A memorable evening in Ravinia with masterpieces by Golijov and Bernstein | Chicago News

Opera theater

The Chicago Symphony Orchestra and Chorus performs under Marin Alsop, Ravinia’s conductor, on July 30, 2022. (Courtesy of Ravinia)

It was a unique event at the Ravinia Festival on Saturday evening. And those lucky enough to hear the program’s two stunning masterpieces – Osvaldo Golijov’s “The Compass Rose” and Leonard Bernstein’s “Symphony No. 3 (kaddish)” – got what could very well be dubbed a once-in-a-lifetime experience.

Performed to stunning effect by the Chicago Symphony Orchestra and Chorus, along with the Chicago Children’s Choir and a brilliant assemblage of instrumental and vocal soloists, the concert was superbly conducted by Marin Alsop, Ravinia’s conductor. And in many ways, it was a remarkable synthesis of a wide range of international influences and stories of religious faith and pain.

Just consider the lineup of guest instrumentalists who joined the CSO for Golijov’s thrilling work in 2007 with its distinctive yet surprisingly hybrid five movements. They included virtuoso tours by David Krakauer on klezmer clarinet, Cristina Pato on gaita (Galician bagpipes), Kayhan Kalhour on kamanchen (an Iranian bowed instrument) and Michael Ward-Bergeman on accordion.

And that’s not all.

Joining them from Highland Park and the nearby community of Glencoe were players of several different shofars, the instrument made from rams’ horns that is traditionally sounded on Rosh Hashanah, the Jewish New Year, and Yom Kippur, the Day of Atonement. .

I can’t think of another score that blends religious and cultural themes so brilliantly. And it’s clear that Golijov, the son of Romanian-Jewish immigrants who settled in the predominantly Catholic (and tango-soaked) country of Argentina, studied in Israel and the United States and has a knowledge of tones. from the Middle East, can magically weave all of these influences into the classic. musical forms too.

Quite the captivating musical hybrid, Golijov’s piece moved thrillingly from wild klezmer dancing, to a lyrical harp riff, to a rousing bagpipe interlude, to a brief xylophone sequence, to a whispering, prayer-like, wild drumming, rich use of strings, winds and horns, and more. A bewitching mix.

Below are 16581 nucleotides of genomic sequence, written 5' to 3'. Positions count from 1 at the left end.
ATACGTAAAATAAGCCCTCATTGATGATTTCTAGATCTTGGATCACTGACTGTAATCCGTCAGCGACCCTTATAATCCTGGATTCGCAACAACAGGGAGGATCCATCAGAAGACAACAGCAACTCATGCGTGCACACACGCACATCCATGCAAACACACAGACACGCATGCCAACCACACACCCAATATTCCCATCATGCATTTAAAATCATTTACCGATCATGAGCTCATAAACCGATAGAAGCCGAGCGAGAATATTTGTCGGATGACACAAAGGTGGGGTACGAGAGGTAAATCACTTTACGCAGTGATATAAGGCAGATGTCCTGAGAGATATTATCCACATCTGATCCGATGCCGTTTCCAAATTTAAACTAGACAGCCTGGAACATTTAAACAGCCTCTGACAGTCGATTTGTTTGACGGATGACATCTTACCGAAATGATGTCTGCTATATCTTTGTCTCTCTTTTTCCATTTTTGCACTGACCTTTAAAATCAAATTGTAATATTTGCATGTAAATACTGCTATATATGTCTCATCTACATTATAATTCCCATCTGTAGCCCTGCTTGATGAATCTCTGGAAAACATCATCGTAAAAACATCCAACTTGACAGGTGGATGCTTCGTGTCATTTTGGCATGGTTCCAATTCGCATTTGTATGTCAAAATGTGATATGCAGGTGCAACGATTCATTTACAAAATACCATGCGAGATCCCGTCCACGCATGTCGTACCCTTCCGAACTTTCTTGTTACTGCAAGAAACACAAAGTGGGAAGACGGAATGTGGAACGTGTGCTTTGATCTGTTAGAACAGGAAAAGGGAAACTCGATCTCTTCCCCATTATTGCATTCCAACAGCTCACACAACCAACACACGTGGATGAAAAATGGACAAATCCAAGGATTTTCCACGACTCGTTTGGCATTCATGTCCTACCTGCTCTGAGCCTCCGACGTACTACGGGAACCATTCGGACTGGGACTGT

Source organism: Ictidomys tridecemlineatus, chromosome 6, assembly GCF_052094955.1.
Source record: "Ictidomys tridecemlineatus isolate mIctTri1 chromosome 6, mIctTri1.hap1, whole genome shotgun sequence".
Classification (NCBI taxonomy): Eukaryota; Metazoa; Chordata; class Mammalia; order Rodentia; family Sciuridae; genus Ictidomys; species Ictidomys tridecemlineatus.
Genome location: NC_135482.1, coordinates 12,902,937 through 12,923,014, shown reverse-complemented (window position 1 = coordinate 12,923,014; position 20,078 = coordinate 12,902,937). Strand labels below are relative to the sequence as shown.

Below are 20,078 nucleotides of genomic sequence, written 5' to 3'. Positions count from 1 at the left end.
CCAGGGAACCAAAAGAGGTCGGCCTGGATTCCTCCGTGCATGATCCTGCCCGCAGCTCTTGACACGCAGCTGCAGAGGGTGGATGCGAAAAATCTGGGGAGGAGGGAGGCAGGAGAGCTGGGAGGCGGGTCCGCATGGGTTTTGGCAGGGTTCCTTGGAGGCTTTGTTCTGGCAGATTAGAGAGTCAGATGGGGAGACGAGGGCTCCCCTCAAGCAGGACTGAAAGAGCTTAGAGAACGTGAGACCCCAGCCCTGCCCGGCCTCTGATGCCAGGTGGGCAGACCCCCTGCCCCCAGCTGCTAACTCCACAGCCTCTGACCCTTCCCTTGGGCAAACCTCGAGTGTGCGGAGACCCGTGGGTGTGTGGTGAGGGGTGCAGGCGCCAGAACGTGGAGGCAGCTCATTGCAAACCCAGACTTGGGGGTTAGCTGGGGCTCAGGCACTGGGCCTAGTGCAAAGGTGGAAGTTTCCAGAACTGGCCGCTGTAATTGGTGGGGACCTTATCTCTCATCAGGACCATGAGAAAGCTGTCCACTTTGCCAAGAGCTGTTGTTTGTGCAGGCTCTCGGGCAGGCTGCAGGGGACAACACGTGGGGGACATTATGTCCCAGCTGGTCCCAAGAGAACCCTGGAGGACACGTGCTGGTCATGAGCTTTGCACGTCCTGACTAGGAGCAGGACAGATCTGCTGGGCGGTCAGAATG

And to top it all off, amid the thunderous applause that greeted the performance of this piece, Golijov (who was named Ravinia’s first composer-in-residence in 2002, and was CSO’s Mead composer-in-residence from 2006 to 2008 ), arrived on stage to take his well-deserved salutes.

The CSO musicians were joined by members of the Chicago Children's Choir in a rendition of the The CSO musicians were joined by members of the Chicago Children’s Choir in a performance of Leonard Bernstein’s “Symphony No. 3 (Kaddish)” on July 30, 2022. (Courtesy Ravinia)

The second half of the evening was devoted to Bernstein’s ‘Kaddish’ symphony, with a score and libretto created by the composer that involved a full orchestra and choir, a heavenly-voiced children’s choir and two soloists.

Crucial to this work are its many narrative segments, which were ably performed by the melodious-voiced Jaye Ladymore, the Chicago-based TV, film and theater actress who just completed a run in the Chicago production. Shakespeare Theater from “It Came from Outer”. Space.” Soprano Janai Brugger, who has performed on the stages of the Lyric Opera, the Metropolitan Opera and many others, added to the rich tones of the piece.

Kaddish is the hymn praising God that is recited during Jewish prayer services, and is of crucial importance as it is sung as part of funerals and mourning rituals. But in many ways, in addition to touting a heavenly power, Bernstein clearly used this work to argue with himself as he explored the complicated nature of a higher power that oversees the mortality and often painful destruction of life on Earth. Ultimately, however, he also manages to hone a loving reconciliation with the “fatherly” figure with these words: “Together we suffer, together we exist.” And forever will recreate.

Throughout the evening’s two devilishly difficult works, Alsop (who was mentored by Bernstein), supervised an impeccable and wonderfully dramatic interpretation of the music of the two grandiose theatrical composers.

A final note: if you regret missing this concert, take comfort in the fact that it was filmed live by PBS. Its release date has yet to be announced.

Follow Hedy Weiss on Twitter: @HedyWeissReview